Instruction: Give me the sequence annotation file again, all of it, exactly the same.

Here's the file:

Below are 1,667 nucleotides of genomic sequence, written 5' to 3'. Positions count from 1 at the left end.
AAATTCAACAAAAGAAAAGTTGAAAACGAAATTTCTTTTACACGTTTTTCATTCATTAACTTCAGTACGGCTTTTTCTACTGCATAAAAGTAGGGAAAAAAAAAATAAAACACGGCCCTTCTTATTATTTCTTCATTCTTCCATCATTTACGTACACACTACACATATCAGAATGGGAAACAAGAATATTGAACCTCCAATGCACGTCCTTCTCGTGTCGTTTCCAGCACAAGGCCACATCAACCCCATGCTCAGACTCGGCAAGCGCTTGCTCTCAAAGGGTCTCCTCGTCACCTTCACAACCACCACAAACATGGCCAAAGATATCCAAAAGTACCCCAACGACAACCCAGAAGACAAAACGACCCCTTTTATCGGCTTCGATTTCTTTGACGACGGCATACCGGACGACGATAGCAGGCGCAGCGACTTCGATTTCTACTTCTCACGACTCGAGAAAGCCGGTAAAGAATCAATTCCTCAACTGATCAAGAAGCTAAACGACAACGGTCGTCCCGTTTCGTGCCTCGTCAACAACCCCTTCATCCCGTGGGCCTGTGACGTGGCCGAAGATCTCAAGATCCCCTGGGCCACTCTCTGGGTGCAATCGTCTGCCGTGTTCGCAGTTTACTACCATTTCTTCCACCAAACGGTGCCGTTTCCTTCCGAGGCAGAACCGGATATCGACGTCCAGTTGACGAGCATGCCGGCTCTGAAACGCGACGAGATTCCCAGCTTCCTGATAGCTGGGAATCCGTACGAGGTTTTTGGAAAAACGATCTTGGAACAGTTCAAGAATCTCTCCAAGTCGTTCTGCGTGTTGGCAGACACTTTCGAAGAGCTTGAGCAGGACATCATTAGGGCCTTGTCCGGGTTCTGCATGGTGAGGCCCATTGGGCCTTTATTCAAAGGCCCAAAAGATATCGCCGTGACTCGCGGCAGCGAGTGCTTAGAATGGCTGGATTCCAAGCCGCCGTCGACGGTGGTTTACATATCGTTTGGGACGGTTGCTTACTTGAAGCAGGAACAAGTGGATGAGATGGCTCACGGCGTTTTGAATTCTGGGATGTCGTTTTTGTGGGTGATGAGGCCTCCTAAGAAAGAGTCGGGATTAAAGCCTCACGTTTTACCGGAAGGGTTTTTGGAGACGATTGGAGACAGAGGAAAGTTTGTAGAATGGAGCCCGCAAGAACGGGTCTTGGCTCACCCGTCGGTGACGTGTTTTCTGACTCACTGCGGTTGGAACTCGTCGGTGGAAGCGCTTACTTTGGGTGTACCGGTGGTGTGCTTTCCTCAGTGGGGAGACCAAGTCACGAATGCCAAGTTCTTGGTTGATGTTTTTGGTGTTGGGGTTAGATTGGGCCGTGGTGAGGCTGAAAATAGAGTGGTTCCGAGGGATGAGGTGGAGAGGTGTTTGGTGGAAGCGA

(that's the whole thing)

Below are 1,667 nucleotides of genomic sequence, written 5' to 3'. Positions count from 1 at the left end.
AAATTCAACAAAAGAAAAGTTGAAAACGAAATTTCTTTTACACGTTTTTCATTCATTAACTTCAGTACGGCTTTTTCTACTGCATAAAAGTAGGGAAAAAAAAAATAAAACACGGCCCTTCTTATTATTTCTTCATTCTTCCATCATTTACGTACACACTACACATATCAGAATGGGAAACAAGAATATTGAACCTCCAATGCACGTCCTTCTCGTGTCGTTTCCAGCACAAGGCCACATCAACCCCATGCTCAGACTCGGCAAGCGCTTGCTCTCAAAGGGTCTCCTCGTCACCTTCACAACCACCACAAACATGGCCAAAGATATCCAAAAGTACCCCAACGACAACCCAGAAGACAAAACGACCCCTTTTATCGGCTTCGATTTCTTTGACGACGGCATACCGGACGACGATAGCAGGCGCAGCGACTTCGATTTCTACTTCTCACGACTCGAGAAAGCCGGTAAAGAATCAATTCCTCAACTGATCAAGAAGCTAAACGACAACGGTCGTCCCGTTTCGTGCCTCGTCAACAACCCCTTCATCCCGTGGGCCTGTGACGTGGCCGAAGATCTCAAGATCCCCTGGGCCACTCTCTGGGTGCAATCGTCTGCCGTGTTCGCAGTTTACTACCATTTCTTCCACCAAACGGTGCCGTTTCCTTCCGAGGCAGAACCGGATATCGACGTCCAGTTGACGAGCATGCCGGCTCTGAAACGCGACGAGATTCCCAGCTTCCTGATAGCTGGGAATCCGTACGAGGTTTTTGGAAAAACGATCTTGGAACAGTTCAAGAATCTCTCCAAGTCGTTCTGCGTGTTGGCAGACACTTTCGAAGAGCTTGAGCAGGACATCATTAGGGCCTTGTCCGGGTTCTGCATGGTGAGGCCCATTGGGCCTTTATTCAAAGGCCCAAAAGATATCGCCGTGACTCGCGGCAGCGAGTGCTTAGAATGGCTGGATTCCAAGCCGCCGTCGACGGTGGTTTACATATCGTTTGGGACGGTTGCTTACTTGAAGCAGGAACAAGTGGATGAGATGGCTCACGGCGTTTTGAATTCTGGGATGTCGTTTTTGTGGGTGATGAGGCCTCCTAAGAAAGAGTCGGGATTAAAGCCTCACGTTTTACCGGAAGGGTTTTTGGAGACGATTGGAGACAGAGGAAAGTTTGTAGAATGGAGCCCGCAAGAACGGGTCTTGGCTCACCCGTCGGTGACGTGTTTTCTGACTCACTGCGGTTGGAACTCGTCGGTGGAAGCGCTTACTTTGGGTGTACCGGTGGTGTGCTTTCCTCAGTGGGGAGACCAAGTCACGAATGCCAAGTTCTTGGTTGATGTTTTTGGTGTTGGGGTTAGATTGGGCCGTGGTGAGGCTGAAAATAGAGTGGTTCCGAGGGATGAGGTGGAGAGGTGTTTGGTGGAAGCGA